State Rep. David Crowley
Op Ed

Gerrymandering Is A Threat To Our Democracy

Will US Supreme Court put party politics aside when considering Whitford v. Gill? Hopefully.

By - Sep 29th, 2017 02:46 pm
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How to Steal an election. Image by Steven Nass (Own work) [CC BY-SA 4.0 (http://creativecommons.org/licenses/by-sa/4.0)], via Wikimedia Commons.

How to Steal an election. Image by Steven Nass (Own work) [CC BY-SA 4.0 (http://creativecommons.org/licenses/by-sa/4.0)], via Wikimedia Commons.

How can a democracy be democratic if its people have no vote? That’s the question we have been asking since the passage of Wisconsin Act 43 in 2011, where Republican lawmakers redrew legislative districts so brazenly in favor of their own party that the end result is now being contested as unconstitutional before the United States Supreme Court. On Tuesday, the highest judicial body in our proud nation will hear arguments that will ultimately determine whether Democrats and Republicans alike will be able to continue silencing their opposition through blatant gerrymandering. And when the decision is finally handed down, I hope that decision will come back loud and clear: gerrymandering is a threat to our democracy and thus unconstitutional.

In the historic upcoming trial, Whitford v. Gill, the U.S. Supreme Court will hear a story reaching back to 2011, when lawmakers here in Wisconsin silenced the voice of Democratic voters statewide by imposing redistricting plans specifically favoring the likelihood of Republican re-election and continuous state-wide control. This shameless strategic move, officially referred to as gerrymandering, is a national issue that is a detriment to our democracy. Although the blow hit Wisconsin Democrats in 2011, I want to emphasize that this is not a Democrat versus Republican issue; this is an issue of right versus wrong.

Jumping back to 2011, the Whitford v. Gill case shows just how dishonest the practice of gerrymandering can be when we look forward one year, to the 2012 Wisconsin elections. During these elections where the 2011 legislative redistricting maps were in place, Democratic candidates substantially won the popular vote for state Assembly, alongside victories in two major statewide elections, but still only won 39 out of 99 Assembly seats. To call this anything other than unconstitutional is laughable because thousands of Wisconsin voters lost their say in these elections; it was taken from them by a severe case of gerrymandering that stacked the deck by putting all Democratic voters in the same districts. For Republicans to have a supermajority in the State Assembly despite losing the popular vote is simply unheard of. It’s just not the way a democracy should work.

It’s sad to see that many lawmakers are so absorbed with staying in power that they have continued to support a practice they know hurts our citizens. They know that it is unconstitutional to violate equal protection and free expression for those living in predominantly Democratic or Republican districts. They know it’s wrong to ensure one party stays in power through rigged mapping. And they know that the American people will lose faith in a system that silences the voice of the voters. So it is my hope that when Whitford v. Gill goes before the U.S. Supreme Court on Tuesday, party politics will be the last thing on their mind. Instead, let’s hope they put American citizens first and ensure every American the Constitutional voting rights our forefathers endowed us with.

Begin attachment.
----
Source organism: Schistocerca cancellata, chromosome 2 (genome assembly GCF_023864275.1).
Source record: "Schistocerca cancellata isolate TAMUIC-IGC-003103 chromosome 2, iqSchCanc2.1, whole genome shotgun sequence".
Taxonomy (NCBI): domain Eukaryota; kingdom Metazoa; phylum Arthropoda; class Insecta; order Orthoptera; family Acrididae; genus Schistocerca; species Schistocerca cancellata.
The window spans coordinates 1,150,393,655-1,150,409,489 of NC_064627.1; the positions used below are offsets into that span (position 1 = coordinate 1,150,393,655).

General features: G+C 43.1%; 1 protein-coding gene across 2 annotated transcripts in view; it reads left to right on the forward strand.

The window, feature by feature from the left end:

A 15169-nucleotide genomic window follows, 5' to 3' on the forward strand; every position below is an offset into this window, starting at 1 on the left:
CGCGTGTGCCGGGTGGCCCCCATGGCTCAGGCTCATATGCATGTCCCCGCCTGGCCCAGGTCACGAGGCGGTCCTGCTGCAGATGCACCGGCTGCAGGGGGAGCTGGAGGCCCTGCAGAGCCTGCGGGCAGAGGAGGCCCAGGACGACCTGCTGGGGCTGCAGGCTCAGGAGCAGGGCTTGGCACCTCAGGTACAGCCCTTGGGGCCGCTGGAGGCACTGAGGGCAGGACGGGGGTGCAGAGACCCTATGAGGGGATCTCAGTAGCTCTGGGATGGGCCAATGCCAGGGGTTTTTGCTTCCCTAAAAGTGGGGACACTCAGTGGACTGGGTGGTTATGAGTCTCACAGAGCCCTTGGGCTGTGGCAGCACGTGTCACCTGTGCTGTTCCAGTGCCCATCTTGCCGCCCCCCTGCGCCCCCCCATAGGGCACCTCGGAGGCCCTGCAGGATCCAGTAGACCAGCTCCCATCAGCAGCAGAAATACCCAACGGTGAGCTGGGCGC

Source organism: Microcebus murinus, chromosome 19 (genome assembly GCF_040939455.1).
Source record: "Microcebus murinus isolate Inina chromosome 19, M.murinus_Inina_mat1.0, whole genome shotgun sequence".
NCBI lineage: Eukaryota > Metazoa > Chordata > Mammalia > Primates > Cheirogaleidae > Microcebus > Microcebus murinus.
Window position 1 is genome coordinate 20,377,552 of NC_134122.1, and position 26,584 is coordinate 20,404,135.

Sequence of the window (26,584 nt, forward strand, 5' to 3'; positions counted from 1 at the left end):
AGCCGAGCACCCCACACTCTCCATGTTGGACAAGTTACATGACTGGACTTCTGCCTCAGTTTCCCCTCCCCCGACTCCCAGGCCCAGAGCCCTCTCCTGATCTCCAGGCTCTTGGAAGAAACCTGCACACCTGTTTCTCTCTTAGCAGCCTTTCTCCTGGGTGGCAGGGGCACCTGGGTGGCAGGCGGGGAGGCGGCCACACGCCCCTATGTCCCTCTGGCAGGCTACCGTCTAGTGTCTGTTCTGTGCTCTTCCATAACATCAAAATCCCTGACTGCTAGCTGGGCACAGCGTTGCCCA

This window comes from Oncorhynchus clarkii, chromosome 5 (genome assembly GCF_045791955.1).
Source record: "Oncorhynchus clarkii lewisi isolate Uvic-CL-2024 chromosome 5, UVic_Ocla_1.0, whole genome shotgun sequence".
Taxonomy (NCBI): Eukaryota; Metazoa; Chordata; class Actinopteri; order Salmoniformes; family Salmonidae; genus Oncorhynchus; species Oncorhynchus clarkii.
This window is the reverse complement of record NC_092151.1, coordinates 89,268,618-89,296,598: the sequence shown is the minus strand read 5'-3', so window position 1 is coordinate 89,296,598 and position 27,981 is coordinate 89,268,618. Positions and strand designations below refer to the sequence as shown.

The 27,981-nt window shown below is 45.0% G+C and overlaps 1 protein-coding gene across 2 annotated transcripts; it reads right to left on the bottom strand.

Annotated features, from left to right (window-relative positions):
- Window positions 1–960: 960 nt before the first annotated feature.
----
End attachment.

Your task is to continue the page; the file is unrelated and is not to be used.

Rep. David Crowley represents the 17th Assembly District in the city of Milwaukee.

Categories: Op-Ed, Politics

2 thoughts on “Op Ed: Gerrymandering Is A Threat To Our Democracy”

  1. I am a software developer in the field of online maps and have volunteered to help shed light on gerrymandering by producing high quality Google + GIS maps showing voting districts at both the state and federal level. These maps all have a consistent look-and-feel.

    There are two ways to see the maps. Below are a few examples. For more information please open any of these maps and then click “Map Tips” in the upper left corner.

    Method #1 – Parameters in the link

    Display Wisconsin state house districts.
    These are the districts at issue in the Gill v Whitford “efficiency gap” case.
    https://mappingsupport.com/p/gmap4.php?t=m&state=WI,house

    Display Wisconsin state house districts with #70 highlighted:
    https://mappingsupport.com/p/gmap4.php?t=m&state=WI,house,70

    Display Wisconsin congressional districts:
    https://mappingsupport.com/p/gmap4.php?t=m&congress=WI

    Display Wisconsin congressional districts and highlight #3:
    https://mappingsupport.com/p/gmap4.php?t=h&congress=WI,3

    Method #2 – Basemap button

    1. Open Gmap4. https://mappingsupport.com/p/gmap4.php?t=m
    2. Click or tap the basemap button (next to the “Menu” button).
    3. Look under the “Overlay” heading. Mobile users need to scroll down.
    4. Select “State_legislature_districts” or “Congress_districts”.
    5. Refine your selection

    Click a district and a popup will appear with information about the person(s) elected to represent that district.

    Among other things, the “Map Tips” show how to turn geolocation on and how to search on an address.

  2. Dan says:

    Thanks for sharing, Joseph.

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